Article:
To reach Barrisdale Bay, I continued along the northern shore of Loch Hourn until I reached the three isles of Corr Eileanan. That way I had the comfort of island hopping to cross the loch, not that it was a problem on the calm waters of today.
The first island was very steep and the top overgrown with shrubs and trees so I had no interest in exploring in further.
The middle island was just a rocky outcrop so I left it for the cormorants to clamber over. The rock looked a little too slippery for me. The third island was little different than the first so I ignored it completely.
The view that really held my attention was the rocky ridge of Ladhar Bheinn and Stob A choire Odhair. Its one of the most isolated munros in the vast wilderness known as Knoydart. Hillwalkers have to walk for miles to reach its steep slopes and I was almost there with a flick of the throttle.
I was now heading into Barrisdale Bay where there is a bothy and a little camp ground. The height and steep slopes of the surrounding hills contributed to the isolated feeling of the area.
The water was very shallow even at high tide and I had a combination of rowing over sand bars and motoring in the deeper pools for almost a kilometre before I eventually landed on the beach. It’s a totally different place at low water as the beach is extended for that kilometre I just rowed over.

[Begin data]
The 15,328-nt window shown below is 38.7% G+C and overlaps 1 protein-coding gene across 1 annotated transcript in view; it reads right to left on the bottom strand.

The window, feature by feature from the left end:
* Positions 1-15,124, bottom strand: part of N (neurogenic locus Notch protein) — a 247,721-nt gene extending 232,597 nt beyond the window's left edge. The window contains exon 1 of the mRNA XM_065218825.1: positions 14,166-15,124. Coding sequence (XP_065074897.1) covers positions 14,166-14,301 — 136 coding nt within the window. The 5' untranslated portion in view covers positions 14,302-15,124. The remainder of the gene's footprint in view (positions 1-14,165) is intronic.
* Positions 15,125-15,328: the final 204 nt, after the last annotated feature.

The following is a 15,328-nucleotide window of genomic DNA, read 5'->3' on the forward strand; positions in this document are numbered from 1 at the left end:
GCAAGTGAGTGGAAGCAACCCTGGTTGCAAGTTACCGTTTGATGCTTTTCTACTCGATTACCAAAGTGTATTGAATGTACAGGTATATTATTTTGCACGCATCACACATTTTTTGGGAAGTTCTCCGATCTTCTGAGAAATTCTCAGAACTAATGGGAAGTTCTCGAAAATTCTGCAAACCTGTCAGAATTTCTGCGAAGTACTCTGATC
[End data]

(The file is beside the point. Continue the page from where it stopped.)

I went for a walk to stretch my legs and absorb the atmosphere of the place. It was totally silent. Even the wind made no noise today.
Apart from the Bothy , a lodge and a farm house, there was little other sign of humans in the area, yet a couple of hundred years ago there were a few thriving fishing villages dotted along the edges of Loch Hourn. The little island of Eilean Choinnich off the east end of Barrisdale bay is a burial ground for many of those early settlers. It is thought to have more than 150 graves below its scant grassy surface.
At the edge of the Barrisdale river I saw the remains of a more modern fishing era. I have tried to find some history of this boat but have not found anything yet. I wondered what it was adapted to carry, with those metal stanchions fixed to it deck? There was little sign of timber in the area?
The engine was still in place as I guess it was too much trouble to take it to a scrap yard. I presume it will slowly rust away undisturbed as not many people will find it to interfere with it.
Hmmm , perhaps with the exception of the best bit. Someone was already off with the prize of its propeller. I was surprised to see the brass bush still in situ. It was good quality brass.